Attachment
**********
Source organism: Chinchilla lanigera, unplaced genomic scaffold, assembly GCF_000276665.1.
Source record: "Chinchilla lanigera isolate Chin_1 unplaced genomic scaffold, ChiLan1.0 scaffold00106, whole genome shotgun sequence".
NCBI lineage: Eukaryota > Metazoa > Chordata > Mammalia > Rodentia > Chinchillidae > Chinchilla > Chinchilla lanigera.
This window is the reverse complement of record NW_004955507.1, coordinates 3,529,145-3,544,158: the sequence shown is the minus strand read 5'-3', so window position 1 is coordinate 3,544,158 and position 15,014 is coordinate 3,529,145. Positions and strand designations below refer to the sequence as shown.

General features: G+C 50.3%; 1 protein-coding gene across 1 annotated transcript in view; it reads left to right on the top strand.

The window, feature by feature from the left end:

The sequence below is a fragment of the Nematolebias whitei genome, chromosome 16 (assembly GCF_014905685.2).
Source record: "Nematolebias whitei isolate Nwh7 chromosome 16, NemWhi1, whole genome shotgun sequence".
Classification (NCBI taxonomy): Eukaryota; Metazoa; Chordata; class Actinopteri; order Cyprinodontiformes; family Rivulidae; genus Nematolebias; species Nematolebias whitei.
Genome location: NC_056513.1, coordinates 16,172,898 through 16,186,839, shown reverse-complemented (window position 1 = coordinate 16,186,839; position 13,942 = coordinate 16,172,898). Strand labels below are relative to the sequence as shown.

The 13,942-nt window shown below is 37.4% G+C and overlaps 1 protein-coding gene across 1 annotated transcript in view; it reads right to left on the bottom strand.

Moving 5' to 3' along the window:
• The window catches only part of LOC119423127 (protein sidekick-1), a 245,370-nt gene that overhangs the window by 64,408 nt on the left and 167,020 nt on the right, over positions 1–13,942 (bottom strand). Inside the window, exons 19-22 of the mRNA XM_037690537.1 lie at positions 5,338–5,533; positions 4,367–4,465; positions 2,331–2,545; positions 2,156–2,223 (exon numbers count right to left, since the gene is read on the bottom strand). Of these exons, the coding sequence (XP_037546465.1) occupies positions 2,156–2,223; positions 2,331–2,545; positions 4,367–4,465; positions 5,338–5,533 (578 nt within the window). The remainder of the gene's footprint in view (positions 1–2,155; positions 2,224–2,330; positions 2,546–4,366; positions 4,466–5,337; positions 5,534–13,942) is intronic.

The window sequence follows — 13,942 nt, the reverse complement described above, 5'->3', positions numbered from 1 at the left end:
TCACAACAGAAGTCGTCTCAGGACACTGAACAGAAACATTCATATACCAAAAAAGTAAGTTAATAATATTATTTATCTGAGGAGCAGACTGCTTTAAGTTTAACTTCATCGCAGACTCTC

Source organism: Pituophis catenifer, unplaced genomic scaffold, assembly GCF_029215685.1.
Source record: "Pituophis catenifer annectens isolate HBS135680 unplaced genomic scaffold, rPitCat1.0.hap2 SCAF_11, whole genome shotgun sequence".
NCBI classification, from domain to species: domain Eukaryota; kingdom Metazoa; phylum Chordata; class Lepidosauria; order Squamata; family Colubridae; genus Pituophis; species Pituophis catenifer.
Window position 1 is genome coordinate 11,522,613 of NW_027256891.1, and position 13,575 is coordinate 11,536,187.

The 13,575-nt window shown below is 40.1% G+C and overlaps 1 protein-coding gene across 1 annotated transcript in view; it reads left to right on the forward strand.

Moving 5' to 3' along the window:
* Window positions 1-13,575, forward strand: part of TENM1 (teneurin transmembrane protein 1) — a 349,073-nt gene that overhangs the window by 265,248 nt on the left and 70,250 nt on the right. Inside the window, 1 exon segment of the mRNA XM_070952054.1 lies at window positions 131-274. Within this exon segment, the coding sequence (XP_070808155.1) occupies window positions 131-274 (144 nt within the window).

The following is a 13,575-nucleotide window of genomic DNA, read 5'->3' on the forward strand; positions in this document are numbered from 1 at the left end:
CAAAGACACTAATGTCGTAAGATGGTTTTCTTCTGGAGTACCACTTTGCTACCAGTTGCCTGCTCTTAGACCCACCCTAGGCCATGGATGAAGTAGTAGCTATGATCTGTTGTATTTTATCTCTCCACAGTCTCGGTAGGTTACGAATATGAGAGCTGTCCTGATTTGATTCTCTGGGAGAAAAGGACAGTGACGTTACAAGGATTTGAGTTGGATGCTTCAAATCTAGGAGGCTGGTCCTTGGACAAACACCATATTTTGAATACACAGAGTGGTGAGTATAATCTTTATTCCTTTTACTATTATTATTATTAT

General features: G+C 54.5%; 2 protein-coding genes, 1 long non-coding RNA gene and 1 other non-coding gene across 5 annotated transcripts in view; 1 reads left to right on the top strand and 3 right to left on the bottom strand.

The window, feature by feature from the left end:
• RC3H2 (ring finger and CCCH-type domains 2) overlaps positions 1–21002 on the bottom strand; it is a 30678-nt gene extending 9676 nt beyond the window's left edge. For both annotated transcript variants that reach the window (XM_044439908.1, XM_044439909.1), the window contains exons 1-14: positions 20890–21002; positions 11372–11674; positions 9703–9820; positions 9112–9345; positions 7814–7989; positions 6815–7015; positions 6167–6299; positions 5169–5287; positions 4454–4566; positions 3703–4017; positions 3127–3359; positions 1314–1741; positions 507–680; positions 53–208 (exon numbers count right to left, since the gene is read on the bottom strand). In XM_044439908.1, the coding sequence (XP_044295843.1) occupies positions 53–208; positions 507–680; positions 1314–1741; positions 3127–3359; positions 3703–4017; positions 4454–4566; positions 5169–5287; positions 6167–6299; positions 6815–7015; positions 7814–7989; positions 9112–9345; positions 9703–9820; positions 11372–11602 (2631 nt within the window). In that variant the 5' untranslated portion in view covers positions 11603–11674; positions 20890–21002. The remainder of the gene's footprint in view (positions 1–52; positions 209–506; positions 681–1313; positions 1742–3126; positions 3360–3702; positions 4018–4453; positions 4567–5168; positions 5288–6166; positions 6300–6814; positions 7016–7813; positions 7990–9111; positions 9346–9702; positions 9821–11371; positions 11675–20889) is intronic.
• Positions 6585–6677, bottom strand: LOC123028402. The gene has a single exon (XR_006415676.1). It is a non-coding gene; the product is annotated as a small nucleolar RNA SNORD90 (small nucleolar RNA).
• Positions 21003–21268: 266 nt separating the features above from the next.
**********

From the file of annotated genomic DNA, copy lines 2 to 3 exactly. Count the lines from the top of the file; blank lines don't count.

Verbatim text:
Source record: "Chinchilla lanigera isolate Chin_1 unplaced genomic scaffold, ChiLan1.0 scaffold00106, whole genome shotgun sequence".
NCBI lineage: Eukaryota > Metazoa > Chordata > Mammalia > Rodentia > Chinchillidae > Chinchilla > Chinchilla lanigera.